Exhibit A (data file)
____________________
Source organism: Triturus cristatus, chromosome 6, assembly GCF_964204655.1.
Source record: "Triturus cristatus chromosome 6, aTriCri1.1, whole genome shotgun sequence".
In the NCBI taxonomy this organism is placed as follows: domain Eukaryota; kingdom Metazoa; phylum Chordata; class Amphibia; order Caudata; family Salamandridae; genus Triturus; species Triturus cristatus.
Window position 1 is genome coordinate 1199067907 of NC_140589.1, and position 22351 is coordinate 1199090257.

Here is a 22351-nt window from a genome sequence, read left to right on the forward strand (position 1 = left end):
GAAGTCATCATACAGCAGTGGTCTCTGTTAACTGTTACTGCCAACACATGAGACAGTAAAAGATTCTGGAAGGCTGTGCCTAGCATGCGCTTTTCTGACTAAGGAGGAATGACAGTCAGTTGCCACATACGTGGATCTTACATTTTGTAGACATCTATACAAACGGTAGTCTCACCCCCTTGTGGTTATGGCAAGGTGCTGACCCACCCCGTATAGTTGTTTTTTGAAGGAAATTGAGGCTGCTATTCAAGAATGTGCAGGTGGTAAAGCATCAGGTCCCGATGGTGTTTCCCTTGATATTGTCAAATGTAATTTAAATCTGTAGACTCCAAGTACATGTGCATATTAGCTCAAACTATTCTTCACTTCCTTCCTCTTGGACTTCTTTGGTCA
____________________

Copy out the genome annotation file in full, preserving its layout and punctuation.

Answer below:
Source organism: Triturus cristatus, chromosome 6, assembly GCF_964204655.1.
Source record: "Triturus cristatus chromosome 6, aTriCri1.1, whole genome shotgun sequence".
In the NCBI taxonomy this organism is placed as follows: domain Eukaryota; kingdom Metazoa; phylum Chordata; class Amphibia; order Caudata; family Salamandridae; genus Triturus; species Triturus cristatus.
Window position 1 is genome coordinate 1199067907 of NC_140589.1, and position 22351 is coordinate 1199090257.

Here is a 22351-nt window from a genome sequence, read left to right on the forward strand (position 1 = left end):
GAAGTCATCATACAGCAGTGGTCTCTGTTAACTGTTACTGCCAACACATGAGACAGTAAAAGATTCTGGAAGGCTGTGCCTAGCATGCGCTTTTCTGACTAAGGAGGAATGACAGTCAGTTGCCACATACGTGGATCTTACATTTTGTAGACATCTATACAAACGGTAGTCTCACCCCCTTGTGGTTATGGCAAGGTGCTGACCCACCCCGTATAGTTGTTTTTTGAAGGAAATTGAGGCTGCTATTCAAGAATGTGCAGGTGGTAAAGCATCAGGTCCCGATGGTGTTTCCCTTGATATTGTCAAATGTAATTTAAATCTGTAGACTCCAAGTACATGTGCATATTAGCTCAAACTATTCTTCACTTCCTTCCTCTTGGACTTCTTTGGTCA